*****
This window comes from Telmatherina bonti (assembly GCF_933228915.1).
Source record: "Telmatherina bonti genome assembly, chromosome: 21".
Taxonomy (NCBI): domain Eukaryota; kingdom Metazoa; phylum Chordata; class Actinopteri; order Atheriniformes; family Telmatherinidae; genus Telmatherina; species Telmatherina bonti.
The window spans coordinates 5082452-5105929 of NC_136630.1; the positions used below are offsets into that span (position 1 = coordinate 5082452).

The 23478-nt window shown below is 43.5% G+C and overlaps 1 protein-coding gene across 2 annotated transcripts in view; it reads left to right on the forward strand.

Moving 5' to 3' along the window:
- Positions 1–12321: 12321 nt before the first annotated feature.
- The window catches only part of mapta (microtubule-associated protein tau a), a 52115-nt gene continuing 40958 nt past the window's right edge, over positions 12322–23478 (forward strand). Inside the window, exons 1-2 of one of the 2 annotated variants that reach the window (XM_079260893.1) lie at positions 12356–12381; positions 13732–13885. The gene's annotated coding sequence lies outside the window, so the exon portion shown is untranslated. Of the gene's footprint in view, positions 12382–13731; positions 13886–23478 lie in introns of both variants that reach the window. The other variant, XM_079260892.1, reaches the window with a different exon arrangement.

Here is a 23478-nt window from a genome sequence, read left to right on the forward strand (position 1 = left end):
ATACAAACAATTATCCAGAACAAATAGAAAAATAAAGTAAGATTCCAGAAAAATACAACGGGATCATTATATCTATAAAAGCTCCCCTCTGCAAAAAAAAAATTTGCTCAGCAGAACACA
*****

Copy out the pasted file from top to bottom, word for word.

This window comes from Telmatherina bonti (assembly GCF_933228915.1).
Source record: "Telmatherina bonti genome assembly, chromosome: 21".
Taxonomy (NCBI): domain Eukaryota; kingdom Metazoa; phylum Chordata; class Actinopteri; order Atheriniformes; family Telmatherinidae; genus Telmatherina; species Telmatherina bonti.
The window spans coordinates 5082452-5105929 of NC_136630.1; the positions used below are offsets into that span (position 1 = coordinate 5082452).

The 23478-nt window shown below is 43.5% G+C and overlaps 1 protein-coding gene across 2 annotated transcripts in view; it reads left to right on the forward strand.

Moving 5' to 3' along the window:
- Positions 1–12321: 12321 nt before the first annotated feature.
- The window catches only part of mapta (microtubule-associated protein tau a), a 52115-nt gene continuing 40958 nt past the window's right edge, over positions 12322–23478 (forward strand). Inside the window, exons 1-2 of one of the 2 annotated variants that reach the window (XM_079260893.1) lie at positions 12356–12381; positions 13732–13885. The gene's annotated coding sequence lies outside the window, so the exon portion shown is untranslated. Of the gene's footprint in view, positions 12382–13731; positions 13886–23478 lie in introns of both variants that reach the window. The other variant, XM_079260892.1, reaches the window with a different exon arrangement.

Here is a 23478-nt window from a genome sequence, read left to right on the forward strand (position 1 = left end):
ATACAAACAATTATCCAGAACAAATAGAAAAATAAAGTAAGATTCCAGAAAAATACAACGGGATCATTATATCTATAAAAGCTCCCCTCTGCAAAAAAAAAATTTGCTCAGCAGAACACA